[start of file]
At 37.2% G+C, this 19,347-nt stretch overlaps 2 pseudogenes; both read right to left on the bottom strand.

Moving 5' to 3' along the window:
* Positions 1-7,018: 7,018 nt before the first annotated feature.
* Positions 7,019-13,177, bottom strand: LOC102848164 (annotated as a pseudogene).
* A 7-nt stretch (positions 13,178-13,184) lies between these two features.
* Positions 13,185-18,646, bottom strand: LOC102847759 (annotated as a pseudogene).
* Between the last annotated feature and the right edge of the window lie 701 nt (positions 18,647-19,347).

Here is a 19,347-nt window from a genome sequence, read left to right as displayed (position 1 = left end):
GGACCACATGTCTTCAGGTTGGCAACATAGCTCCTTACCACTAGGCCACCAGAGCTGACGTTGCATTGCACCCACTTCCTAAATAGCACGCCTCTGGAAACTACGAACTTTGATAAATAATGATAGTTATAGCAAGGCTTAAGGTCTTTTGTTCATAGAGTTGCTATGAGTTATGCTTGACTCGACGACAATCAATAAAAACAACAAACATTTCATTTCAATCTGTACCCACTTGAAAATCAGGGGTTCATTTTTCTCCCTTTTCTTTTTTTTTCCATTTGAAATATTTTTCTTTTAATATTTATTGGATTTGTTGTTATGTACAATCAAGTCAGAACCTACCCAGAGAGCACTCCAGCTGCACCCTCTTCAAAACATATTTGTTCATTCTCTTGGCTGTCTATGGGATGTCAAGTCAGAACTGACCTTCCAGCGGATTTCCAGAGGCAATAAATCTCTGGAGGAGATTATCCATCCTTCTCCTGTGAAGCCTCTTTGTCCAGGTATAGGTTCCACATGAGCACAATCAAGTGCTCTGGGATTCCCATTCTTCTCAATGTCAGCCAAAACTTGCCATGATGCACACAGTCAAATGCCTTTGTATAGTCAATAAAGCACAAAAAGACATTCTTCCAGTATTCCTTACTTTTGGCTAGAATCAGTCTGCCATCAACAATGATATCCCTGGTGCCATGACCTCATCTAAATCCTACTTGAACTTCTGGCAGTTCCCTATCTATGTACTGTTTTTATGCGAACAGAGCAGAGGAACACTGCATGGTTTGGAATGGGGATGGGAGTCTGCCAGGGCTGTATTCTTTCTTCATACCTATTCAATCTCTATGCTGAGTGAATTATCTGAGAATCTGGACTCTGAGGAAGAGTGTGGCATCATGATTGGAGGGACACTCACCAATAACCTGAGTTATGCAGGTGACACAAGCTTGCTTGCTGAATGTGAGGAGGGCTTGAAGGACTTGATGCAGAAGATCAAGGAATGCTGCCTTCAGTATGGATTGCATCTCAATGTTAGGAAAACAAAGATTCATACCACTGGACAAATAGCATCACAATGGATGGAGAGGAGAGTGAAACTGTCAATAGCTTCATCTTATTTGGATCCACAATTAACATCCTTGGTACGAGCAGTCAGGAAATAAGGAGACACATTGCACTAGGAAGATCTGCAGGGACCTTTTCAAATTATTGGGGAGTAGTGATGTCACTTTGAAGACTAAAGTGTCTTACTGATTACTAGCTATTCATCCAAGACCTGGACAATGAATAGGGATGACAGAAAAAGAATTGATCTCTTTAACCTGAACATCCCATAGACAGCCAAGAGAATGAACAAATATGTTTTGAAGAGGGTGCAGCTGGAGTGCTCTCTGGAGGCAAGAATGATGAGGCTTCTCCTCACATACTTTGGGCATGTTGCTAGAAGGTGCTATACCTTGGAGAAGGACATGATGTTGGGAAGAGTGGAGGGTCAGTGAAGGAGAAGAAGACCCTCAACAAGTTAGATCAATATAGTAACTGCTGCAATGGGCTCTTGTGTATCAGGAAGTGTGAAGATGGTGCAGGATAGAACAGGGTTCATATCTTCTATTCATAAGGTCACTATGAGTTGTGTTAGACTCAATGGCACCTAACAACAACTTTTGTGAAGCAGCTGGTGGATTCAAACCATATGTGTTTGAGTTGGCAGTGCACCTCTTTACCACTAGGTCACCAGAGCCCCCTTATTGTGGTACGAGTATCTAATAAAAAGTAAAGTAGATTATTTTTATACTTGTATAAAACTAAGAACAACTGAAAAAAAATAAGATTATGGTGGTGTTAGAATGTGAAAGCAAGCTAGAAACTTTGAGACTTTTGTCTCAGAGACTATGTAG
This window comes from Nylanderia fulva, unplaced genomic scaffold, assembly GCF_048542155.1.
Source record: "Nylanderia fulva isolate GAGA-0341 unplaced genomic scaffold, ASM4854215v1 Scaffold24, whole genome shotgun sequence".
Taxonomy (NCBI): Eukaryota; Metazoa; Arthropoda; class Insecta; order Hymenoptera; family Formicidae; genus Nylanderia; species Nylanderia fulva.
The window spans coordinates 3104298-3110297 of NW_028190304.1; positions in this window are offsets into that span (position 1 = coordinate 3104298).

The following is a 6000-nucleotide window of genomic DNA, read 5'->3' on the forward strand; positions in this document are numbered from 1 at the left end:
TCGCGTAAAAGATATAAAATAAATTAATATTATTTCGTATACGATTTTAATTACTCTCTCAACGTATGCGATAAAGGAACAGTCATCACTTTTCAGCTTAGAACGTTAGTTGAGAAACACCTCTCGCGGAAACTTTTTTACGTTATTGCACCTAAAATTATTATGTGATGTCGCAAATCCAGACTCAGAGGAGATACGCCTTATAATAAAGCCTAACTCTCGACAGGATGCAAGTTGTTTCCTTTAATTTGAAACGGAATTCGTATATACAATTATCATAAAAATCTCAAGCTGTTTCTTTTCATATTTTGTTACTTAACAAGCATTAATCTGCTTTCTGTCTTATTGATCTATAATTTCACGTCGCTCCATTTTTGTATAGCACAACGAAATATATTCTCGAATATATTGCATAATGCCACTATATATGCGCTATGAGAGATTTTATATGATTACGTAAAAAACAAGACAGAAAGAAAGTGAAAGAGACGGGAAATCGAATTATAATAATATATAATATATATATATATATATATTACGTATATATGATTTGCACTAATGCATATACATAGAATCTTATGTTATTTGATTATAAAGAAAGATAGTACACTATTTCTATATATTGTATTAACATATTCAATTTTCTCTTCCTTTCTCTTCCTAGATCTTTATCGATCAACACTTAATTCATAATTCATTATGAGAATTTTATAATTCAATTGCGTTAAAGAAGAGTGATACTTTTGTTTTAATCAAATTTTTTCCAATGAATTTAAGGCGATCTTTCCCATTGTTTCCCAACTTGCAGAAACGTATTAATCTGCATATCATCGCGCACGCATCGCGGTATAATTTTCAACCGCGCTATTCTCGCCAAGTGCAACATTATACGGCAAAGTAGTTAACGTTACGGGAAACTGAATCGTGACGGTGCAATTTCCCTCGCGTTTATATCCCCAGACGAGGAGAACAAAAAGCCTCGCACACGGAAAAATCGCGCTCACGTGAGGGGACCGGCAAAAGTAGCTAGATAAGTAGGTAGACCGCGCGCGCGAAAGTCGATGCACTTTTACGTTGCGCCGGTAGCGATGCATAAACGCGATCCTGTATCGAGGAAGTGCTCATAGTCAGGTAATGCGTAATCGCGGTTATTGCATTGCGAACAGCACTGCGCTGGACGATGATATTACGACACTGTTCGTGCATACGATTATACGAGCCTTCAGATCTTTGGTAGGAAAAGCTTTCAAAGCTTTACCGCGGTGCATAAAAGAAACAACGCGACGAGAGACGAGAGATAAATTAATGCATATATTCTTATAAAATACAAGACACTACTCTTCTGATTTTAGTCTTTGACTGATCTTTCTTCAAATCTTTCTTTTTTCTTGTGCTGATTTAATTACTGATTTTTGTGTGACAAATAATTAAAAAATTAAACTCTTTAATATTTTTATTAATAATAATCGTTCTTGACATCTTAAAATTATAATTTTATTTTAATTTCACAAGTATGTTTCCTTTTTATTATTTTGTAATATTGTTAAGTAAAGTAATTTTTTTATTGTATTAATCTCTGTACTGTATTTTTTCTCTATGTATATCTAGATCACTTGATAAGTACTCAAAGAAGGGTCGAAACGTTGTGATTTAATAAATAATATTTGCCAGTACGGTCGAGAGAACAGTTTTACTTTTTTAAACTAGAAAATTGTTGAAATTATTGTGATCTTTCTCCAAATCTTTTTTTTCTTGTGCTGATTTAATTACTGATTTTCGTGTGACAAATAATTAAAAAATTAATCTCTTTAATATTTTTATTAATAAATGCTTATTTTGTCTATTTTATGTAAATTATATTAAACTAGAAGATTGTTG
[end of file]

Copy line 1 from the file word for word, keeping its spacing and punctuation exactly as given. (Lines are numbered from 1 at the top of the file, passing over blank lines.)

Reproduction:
At 37.2% G+C, this 19,347-nt stretch overlaps 2 pseudogenes; both read right to left on the bottom strand.